There is a wide variety of supposed hangover cures, but few have actually been scientifically tested or proven to work.
The severity of a person’s hangover can depend on many factors, such as how much and what type of alcohol they drank, how much sleep they got, and whether they had any food or water.
Here, we look at nine ways to prevent or reduce the severity of a hangover.
The best way to avoid a hangover is to drink alcohol in moderation or not at all. The more alcohol someone drinks, the more likely they are to have a severe hangover the next day.
How much is safe for an individual to drink will vary from person to person and depends on many factors, such as how much food they have eaten, how much water they have drunk, and how much sleep they have had.
However, according to the Centers for Disease Control and Prevention (CDC), the 2015–2020 U.S. Dietary Guidelines for Americans recommend that only adults of legal age should drink alcohol and they should only consume it in moderate amounts, consisting of:
- up to one drink per day for women
- up to two drinks per day for men
These guidelines consider a single drink to be
- 12 ounces (oz) of 5 percent alcohol by volume (ABV) beer
- 8oz of 7 percent ABV malt liquor
- 5 oz of a 12 percent ABV wine
- 1.5 oz of a 40 percent ABV distilled spirit or liquor
Alcohol is a diuretic, which means it increases a person’s need to urinate and can cause some people to be at a higher risk of becoming dehydrated.
Drinking plenty of water alongside alcoholic beverages can help a person stay hydrated and reduce the symptoms of dehydration, such as thirst, fatigue, and headache.
Drinking a lot of alcohol and going to bed early do not necessarily go hand in hand. However, getting plenty of sleep can help reduce the effects of a hangover the following day.
Alcohol can have a negative impact on both the quality and duration of sleep. By getting a good night’s sleep, a person can help their body to recover from the night before, so try lying in or going to bed early the next day.
Certain alcoholic beverages contain chemicals known as congeners. These chemicals are impurities and can contribute towards hangover symptoms.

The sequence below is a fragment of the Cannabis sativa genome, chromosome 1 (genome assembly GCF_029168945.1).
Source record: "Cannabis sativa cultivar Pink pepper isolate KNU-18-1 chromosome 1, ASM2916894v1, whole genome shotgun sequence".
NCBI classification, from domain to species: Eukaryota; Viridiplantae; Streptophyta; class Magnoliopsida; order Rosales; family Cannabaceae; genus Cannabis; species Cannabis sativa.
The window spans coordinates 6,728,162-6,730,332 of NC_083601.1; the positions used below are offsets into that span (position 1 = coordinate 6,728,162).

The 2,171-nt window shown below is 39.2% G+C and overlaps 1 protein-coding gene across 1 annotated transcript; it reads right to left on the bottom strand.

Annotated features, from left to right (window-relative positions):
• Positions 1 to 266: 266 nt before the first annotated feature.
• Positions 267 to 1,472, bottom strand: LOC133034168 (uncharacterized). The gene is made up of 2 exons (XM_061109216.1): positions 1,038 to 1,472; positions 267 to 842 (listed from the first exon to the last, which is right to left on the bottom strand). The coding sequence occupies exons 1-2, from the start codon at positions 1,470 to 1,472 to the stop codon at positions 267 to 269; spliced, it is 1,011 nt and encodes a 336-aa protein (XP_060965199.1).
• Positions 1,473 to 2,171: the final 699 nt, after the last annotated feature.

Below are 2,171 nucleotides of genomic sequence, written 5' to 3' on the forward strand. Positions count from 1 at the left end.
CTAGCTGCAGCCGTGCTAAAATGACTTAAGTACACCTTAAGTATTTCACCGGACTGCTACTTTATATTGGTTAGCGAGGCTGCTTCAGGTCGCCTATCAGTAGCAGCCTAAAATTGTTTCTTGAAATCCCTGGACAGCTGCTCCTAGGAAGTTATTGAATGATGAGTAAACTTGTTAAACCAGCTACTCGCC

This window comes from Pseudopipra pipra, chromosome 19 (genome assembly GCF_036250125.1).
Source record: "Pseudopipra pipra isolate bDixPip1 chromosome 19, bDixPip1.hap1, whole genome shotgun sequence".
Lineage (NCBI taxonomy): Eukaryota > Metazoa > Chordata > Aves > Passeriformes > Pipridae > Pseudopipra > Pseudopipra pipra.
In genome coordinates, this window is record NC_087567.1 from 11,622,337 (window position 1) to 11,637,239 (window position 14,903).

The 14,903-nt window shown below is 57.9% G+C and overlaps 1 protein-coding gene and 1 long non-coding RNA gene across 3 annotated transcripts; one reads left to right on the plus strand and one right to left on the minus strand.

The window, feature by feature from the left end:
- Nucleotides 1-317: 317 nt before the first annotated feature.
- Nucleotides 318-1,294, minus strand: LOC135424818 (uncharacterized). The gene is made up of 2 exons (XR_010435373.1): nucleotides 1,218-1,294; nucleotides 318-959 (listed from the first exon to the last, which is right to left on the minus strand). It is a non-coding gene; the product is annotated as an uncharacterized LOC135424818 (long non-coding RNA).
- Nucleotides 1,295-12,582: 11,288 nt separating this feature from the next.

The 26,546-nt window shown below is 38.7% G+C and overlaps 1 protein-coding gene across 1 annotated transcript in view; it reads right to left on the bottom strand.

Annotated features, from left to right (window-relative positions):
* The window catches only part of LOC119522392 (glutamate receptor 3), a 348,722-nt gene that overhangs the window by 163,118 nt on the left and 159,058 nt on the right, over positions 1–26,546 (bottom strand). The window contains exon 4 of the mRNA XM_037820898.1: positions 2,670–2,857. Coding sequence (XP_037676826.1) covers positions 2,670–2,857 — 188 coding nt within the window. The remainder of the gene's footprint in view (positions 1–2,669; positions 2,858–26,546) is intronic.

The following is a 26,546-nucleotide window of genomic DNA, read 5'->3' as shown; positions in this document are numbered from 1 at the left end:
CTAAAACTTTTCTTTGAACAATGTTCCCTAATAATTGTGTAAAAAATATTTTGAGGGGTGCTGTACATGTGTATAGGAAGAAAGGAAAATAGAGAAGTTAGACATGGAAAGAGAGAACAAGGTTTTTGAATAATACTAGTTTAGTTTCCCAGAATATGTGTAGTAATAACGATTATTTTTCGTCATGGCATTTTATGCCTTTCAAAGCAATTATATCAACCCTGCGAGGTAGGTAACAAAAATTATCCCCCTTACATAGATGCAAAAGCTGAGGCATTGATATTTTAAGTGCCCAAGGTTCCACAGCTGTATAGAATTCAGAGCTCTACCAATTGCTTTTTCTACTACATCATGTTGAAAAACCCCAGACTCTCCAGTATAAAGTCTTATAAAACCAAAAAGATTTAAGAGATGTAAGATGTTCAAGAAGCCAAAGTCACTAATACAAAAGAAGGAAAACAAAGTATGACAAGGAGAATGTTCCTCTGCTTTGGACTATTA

Drinks high in congeners include:
- whiskey, particularly bourbon
Drinks with low levels of congeners include:
In one study, the researchers found that congeners affected the severity of hangovers, with people feeling worse after drinking bourbon than with vodka.
Some experts think that some of the symptoms a person experiences when they have a hangover result from low-grade inflammation. Therefore, some people might benefit from taking supplements of herbs that have anti-inflammatory properties, such as red ginseng and prickly pear cactus.
People who pace themselves when they are drinking alcohol and drink slowly are less likely to experience severe hangover symptoms the following day.
The average person can process one standard drink every hour. Drinking slowly also means that a person may drink less overall.
It is crucial for a person to measure their drinks and be aware of how much they are drinking. When drinking at home, some people may pour themselves more substantial measures or be less aware of the volumes they are using. This can make it more difficult for an individual to keep track of their alcohol consumption.
It is important for a person to eat a good meal before drinking.
Eating before or at the time of drinking can slow down the absorption of alcohol into the bloodstream.
Food can help keep a person’s blood alcohol concentration lower and may reduce the effects of a hangover.
Having low blood sugar levels may make a hangover worse. Eating a good breakfast can help to maintain blood sugar levels as well as provide the body with the right combination of vitamins and minerals to function better.
Drinking in moderation or not at all is the best way to avoid a hangover. However, it is essential to remember that excessive drinking, and even moderate drinking, can have an adverse impact on a person’s short-term or long-term health.
People who drink more than the recommended amount of alcohol are putting themselves at increased risk of:
- heart disease
- certain cancers
- liver disease
- nervous system damage, including brain damage and peripheral neuropathy
The risk of developing these conditions increases over time with the amount of alcohol a person drinks.